There’s the additional problem that crocs, once they stake out a territory, tend to return to it again and again, no matter how many times they’re moved, making a beeline back within weeks or even days, from 30 to 50 miles away. Trappers have experimented with attaching magnets to their heads while moving them to disrupt their primitive but powerful homing systems but the results have been mixed.
In the last few years, crocodiles — most easily most easily distinguished from alligators by their narrower, snaggle-toothed snouts — have popped up in parks, yards and fairways from Biscayne Bay to Naples and nuisance calls have come as far down the Keys chain as Big Pine. Crocs have been pulled from swimming pools in the Keys and Palmetto Bay, been plucked from the waves in Jupiter and Cocoa Beach and photographed sunning in a yard on Tampa Bay — about as far north as the cold-sensitive reptiles have been recorded.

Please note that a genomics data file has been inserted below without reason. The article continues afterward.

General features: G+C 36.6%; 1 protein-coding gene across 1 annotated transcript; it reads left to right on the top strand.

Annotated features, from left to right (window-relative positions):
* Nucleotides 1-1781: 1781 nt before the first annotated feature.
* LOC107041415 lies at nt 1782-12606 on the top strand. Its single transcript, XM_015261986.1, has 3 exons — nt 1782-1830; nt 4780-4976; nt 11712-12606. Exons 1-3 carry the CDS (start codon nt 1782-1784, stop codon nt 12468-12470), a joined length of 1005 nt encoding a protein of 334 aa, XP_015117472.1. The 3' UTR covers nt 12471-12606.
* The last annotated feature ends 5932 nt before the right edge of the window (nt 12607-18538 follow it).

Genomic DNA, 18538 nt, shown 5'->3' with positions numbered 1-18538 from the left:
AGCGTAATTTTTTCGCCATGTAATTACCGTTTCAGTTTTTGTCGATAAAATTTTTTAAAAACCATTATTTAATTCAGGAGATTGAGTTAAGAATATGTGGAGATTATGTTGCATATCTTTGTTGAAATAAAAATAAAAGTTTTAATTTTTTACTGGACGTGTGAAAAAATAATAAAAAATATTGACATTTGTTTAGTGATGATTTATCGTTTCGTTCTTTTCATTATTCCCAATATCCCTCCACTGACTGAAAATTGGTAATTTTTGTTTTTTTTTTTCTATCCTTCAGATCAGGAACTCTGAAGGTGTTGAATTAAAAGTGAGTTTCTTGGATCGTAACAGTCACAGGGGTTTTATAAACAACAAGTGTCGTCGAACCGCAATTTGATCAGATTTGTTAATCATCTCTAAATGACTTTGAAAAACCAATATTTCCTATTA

Frank Mazzotti, a wildlife ecology professor at the University of Florida, said the crocs are simply reoccupying territory they retreated from as their population dwindled under pressure from hide hunters and coastal development.
“This really pretty much mirrors their historic range,’’ he said.
A brutal freeze in 2010 actually knocked numbers back from a peak of perhaps 2,000 adults, said Mazzotti, who leads annual nesting surveys that biologists use to make population estimates.
South Florida is home to almost all of the nesting, with prime grounds stretching from Cape Sable on the southwest corner of Everglades National Park to the cooling canals of the Turkey Point Nuclear Power to the Crocodile Lake National Wildlife Refuge.
Mazzotti and Mark Parry, a wildlife biologist with Everglades National Park, credit much of the population boom to a small restoration project done on Cape Sable in the 1980s that stemmed the flow of sea water into a vast and isolated estuary.